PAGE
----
Teachers have the biggest impact on children’s reading and writing.
Author visits can however provide a useful boost to a school’s literary strategy.
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I love visiting schools. It’s great to see the children totally immersed in my stories, and then – even better – to hear them coming up with so many ideas of their own.
I have one major aim for all visits: the children should feel more excited about reading and writing after I’ve visited.
In my busiest year, I visited 26 primary schools, presented to 5,700 children and signed 4,500 books.
Here’s what schools are saying:
“Children who disliked reading are now reading during playtimes, lunchtimes and registration time! I recommend that every school should experience a visit from this exceptional author.”
“Booking Ed Wicke to come to our school during book week was one of the best decisions I have made as English Coordinator.”
“Ed is a consummate story teller and his lively, madcap stories have universal appeal. Since his visit, I have had lots of positive feedback from staff, parents and pupils. I would thoroughly recommend Ed to a primary school looking for a visiting author.”
(Full references available to all enquirers)
How I like to start a visit
Over twenty years, I’ve found that what works best is to bring together all Key Stage Two students (or as many as will fit into a hall!). I prefer to spend around 70 minutes with them, in an exciting, interactive mixture of stories and ideas about reading and writing. I have often presented to over 200 students at once.
I usually have similar sessions of 40 minutes for Key Stage One and 20 minutes for Early Years.
What happens next
I can do whatever the teachers want! I often run sessions on writing stories, either using themes the school is working with or providing my own themes. I have image-rich powerpoint presentations about how I work with illustrations and illustrators. Or we can just have 30 minutes of fun in the classroom making up stories together and discussing what works.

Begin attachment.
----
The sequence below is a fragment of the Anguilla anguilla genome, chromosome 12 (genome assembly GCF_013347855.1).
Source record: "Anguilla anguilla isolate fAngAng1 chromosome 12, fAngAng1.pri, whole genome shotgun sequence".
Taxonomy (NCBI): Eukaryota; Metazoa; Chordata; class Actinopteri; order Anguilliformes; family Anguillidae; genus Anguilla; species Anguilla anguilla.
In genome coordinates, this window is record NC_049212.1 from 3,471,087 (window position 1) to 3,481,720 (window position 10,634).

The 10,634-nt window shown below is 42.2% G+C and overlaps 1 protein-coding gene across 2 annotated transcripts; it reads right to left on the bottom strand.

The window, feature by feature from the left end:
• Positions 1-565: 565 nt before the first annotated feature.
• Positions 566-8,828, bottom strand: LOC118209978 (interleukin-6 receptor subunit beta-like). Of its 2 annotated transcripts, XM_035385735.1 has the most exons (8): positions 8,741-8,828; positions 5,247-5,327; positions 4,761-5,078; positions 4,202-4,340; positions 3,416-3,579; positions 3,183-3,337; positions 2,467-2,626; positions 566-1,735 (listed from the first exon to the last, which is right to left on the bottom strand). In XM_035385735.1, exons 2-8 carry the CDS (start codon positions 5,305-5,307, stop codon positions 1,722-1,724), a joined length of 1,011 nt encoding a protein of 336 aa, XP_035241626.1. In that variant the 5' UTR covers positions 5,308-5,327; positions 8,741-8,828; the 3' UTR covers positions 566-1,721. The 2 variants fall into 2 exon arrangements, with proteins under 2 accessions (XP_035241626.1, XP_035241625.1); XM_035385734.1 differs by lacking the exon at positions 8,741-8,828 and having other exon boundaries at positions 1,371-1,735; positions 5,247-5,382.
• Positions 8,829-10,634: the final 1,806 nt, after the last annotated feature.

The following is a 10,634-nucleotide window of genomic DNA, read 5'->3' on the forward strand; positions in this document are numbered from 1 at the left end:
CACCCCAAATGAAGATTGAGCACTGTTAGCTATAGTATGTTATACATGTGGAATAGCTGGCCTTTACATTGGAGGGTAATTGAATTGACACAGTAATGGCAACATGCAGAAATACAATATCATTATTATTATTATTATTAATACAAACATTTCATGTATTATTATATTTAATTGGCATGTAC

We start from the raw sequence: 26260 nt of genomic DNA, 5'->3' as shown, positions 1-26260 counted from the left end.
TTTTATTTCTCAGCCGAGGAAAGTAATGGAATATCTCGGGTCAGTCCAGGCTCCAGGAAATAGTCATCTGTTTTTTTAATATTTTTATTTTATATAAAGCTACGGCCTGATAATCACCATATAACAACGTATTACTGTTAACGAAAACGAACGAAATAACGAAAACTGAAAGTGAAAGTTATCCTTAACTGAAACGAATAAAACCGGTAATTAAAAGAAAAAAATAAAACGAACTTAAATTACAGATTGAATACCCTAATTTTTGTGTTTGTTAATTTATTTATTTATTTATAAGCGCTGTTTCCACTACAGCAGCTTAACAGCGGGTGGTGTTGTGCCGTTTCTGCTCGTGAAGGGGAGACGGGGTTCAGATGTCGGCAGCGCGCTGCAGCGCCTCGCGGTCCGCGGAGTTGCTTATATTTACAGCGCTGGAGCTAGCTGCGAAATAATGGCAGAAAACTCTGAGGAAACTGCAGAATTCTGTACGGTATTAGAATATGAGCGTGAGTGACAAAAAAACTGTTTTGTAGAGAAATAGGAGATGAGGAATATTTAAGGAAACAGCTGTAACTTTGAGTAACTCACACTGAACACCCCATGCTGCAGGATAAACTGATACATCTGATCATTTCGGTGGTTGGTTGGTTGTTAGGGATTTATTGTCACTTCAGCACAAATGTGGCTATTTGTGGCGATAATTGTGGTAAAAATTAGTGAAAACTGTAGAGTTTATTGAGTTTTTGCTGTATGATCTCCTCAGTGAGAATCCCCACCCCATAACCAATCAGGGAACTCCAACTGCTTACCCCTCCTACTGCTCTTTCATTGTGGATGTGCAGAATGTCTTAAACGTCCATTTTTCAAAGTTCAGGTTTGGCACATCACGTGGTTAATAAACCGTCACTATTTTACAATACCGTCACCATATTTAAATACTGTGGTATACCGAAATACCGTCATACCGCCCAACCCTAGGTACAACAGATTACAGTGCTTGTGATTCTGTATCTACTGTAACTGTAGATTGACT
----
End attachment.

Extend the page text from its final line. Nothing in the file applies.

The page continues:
Who I work with
I’m comfortable working with groups of any size.
I write mainly for Key Stage Two and my follow-up work is best suited to that age group.
I like working with all kinds of students but I take greatest delight in engaging reluctant readers and writers.
Cost of a visit
I try to keep fees to a minimum, because (as an ex-teacher and school governor) I want schools to spend their literacy budgets on books, not authors.
I find that I am able to sell enough books to cover most of the fees recommended by literary organisations – even in deprived areas. Therefore I don’t normally charge a fee within an hour’s travel, unless the school is very small.
Where I do charge fees, I try to keep them reasonable and I always agree them in advance. If you’re two hours away, I might charge you between £100 and £150 for a full day’s visit – and I would provide some free books for the library within that price.
For free visits, I usually ask schools to purchase a small number of my books (at £5 a book) for their libraries: this ensures that the children from poorest homes will have access to my books too. Schools tell me that the Wicked Tales books are almost constantly checked out!
These low fees depend on schools making appropriate arrangements, including:
- I normally need to be able to sell and sign books on the day of the visit and at the end of the following day. If there will be a high number of sales, I might need to do some signing at lunch times too.
- I don’t need any help for signings, but it helps to have a member of staff around for crowd control!
- If the school has other Key Stage Two authors visiting around the time of my visit, I would have to charge a fee since I would sell fewer books.
- It’s fine for schools to have a “travelling bookshop” arrangement going on at the same time; I don’t find there’s much overlap between those sales and my own.